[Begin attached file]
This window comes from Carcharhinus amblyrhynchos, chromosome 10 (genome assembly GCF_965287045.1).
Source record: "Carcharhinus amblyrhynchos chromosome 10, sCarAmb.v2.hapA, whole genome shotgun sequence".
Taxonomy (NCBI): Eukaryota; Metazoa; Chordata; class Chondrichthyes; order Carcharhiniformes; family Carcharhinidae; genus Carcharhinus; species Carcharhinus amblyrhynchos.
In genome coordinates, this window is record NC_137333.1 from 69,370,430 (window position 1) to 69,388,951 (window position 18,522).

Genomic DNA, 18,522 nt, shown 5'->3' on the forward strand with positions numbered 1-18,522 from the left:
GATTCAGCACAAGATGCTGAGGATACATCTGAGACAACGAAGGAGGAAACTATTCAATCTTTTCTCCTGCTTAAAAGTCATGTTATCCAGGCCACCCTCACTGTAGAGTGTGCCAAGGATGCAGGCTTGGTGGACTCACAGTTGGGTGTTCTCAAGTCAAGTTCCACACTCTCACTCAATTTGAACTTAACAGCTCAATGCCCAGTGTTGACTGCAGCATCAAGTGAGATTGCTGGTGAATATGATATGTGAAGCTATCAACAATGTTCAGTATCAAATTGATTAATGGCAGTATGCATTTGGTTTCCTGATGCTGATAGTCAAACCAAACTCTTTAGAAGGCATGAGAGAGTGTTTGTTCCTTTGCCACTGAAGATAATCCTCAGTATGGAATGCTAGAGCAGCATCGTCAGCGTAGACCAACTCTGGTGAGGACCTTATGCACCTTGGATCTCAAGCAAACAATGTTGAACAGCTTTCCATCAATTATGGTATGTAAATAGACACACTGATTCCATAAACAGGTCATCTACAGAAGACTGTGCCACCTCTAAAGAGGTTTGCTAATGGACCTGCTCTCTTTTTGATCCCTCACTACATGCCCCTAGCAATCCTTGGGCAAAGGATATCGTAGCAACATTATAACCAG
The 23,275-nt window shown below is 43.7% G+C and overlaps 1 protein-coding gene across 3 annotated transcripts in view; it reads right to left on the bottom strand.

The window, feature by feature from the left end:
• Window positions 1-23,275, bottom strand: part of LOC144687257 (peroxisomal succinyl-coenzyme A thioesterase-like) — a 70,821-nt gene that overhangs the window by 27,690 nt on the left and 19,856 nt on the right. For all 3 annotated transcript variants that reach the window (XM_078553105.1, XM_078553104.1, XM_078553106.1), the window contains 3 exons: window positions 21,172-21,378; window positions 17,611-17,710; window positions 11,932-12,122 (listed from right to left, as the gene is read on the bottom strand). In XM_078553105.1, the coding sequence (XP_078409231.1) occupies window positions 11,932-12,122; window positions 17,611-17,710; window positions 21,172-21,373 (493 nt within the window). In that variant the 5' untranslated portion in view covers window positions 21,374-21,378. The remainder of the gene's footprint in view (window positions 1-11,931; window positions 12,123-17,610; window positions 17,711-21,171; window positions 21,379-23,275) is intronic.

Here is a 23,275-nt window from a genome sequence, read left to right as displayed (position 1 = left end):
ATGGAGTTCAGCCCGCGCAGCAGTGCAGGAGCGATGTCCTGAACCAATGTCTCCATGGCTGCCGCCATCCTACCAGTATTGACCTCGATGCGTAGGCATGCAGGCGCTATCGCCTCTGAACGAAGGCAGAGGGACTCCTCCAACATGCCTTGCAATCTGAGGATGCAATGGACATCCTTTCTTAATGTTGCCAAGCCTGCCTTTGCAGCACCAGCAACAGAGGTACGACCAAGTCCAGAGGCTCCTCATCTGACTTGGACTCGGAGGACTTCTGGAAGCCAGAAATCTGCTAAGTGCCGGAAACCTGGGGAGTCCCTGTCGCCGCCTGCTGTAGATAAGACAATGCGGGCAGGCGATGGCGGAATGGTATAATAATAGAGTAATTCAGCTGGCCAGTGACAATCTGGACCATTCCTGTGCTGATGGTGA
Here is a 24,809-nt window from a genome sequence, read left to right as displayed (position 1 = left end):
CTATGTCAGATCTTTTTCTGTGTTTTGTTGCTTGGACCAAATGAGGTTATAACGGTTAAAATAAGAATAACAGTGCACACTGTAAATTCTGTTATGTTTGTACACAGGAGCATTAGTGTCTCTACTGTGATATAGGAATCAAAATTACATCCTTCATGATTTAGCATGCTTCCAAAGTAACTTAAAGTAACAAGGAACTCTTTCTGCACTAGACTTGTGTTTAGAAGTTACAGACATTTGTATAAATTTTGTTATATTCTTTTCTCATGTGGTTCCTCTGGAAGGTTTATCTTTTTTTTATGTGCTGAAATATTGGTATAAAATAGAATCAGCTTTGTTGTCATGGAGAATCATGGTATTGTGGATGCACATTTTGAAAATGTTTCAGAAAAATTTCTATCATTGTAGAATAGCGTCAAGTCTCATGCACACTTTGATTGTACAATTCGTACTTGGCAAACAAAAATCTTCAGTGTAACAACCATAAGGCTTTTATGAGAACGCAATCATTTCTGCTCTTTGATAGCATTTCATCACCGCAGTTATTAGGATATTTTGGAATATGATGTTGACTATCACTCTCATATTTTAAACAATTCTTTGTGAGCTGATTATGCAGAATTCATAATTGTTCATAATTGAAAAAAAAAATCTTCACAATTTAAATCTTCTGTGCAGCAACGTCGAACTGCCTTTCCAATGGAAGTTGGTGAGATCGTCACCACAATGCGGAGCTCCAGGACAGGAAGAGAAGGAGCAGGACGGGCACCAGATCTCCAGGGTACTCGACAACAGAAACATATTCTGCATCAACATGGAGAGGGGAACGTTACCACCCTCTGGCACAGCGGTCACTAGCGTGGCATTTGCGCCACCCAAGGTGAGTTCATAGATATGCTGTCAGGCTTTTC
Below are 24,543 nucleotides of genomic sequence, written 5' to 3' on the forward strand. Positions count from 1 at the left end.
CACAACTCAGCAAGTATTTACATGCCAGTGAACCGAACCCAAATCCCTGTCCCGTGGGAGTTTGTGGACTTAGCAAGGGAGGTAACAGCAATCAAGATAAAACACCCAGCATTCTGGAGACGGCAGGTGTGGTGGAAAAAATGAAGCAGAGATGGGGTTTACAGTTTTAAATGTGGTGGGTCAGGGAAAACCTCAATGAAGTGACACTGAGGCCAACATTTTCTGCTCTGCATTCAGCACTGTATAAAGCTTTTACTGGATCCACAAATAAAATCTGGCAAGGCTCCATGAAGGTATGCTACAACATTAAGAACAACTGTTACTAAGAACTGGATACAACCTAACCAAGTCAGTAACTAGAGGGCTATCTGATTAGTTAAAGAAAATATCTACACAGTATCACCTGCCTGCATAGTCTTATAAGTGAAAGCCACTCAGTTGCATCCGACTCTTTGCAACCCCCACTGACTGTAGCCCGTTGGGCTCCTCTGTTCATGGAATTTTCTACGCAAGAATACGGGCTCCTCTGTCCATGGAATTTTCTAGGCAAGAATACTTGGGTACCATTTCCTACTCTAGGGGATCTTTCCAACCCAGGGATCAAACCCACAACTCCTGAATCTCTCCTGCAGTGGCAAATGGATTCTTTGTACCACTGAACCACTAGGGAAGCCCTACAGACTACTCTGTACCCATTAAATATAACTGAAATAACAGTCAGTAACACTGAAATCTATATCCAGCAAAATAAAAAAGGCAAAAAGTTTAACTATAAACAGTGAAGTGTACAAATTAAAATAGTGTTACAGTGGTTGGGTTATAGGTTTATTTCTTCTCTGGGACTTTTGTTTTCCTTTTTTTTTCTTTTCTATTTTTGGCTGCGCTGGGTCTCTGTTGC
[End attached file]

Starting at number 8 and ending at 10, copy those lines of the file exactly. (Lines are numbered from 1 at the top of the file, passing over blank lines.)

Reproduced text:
The window, feature by feature from the left end:
• Window positions 1-23,275, bottom strand: part of LOC144687257 (peroxisomal succinyl-coenzyme A thioesterase-like) — a 70,821-nt gene that overhangs the window by 27,690 nt on the left and 19,856 nt on the right. For all 3 annotated transcript variants that reach the window (XM_078553105.1, XM_078553104.1, XM_078553106.1), the window contains 3 exons: window positions 21,172-21,378; window positions 17,611-17,710; window positions 11,932-12,122 (listed from right to left, as the gene is read on the bottom strand). In XM_078553105.1, the coding sequence (XP_078409231.1) occupies window positions 11,932-12,122; window positions 17,611-17,710; window positions 21,172-21,373 (493 nt within the window). In that variant the 5' untranslated portion in view covers window positions 21,374-21,378. The remainder of the gene's footprint in view (window positions 1-11,931; window positions 12,123-17,610; window positions 17,711-21,171; window positions 21,379-23,275) is intronic.

Here is a 23,275-nt window from a genome sequence, read left to right as displayed (position 1 = left end):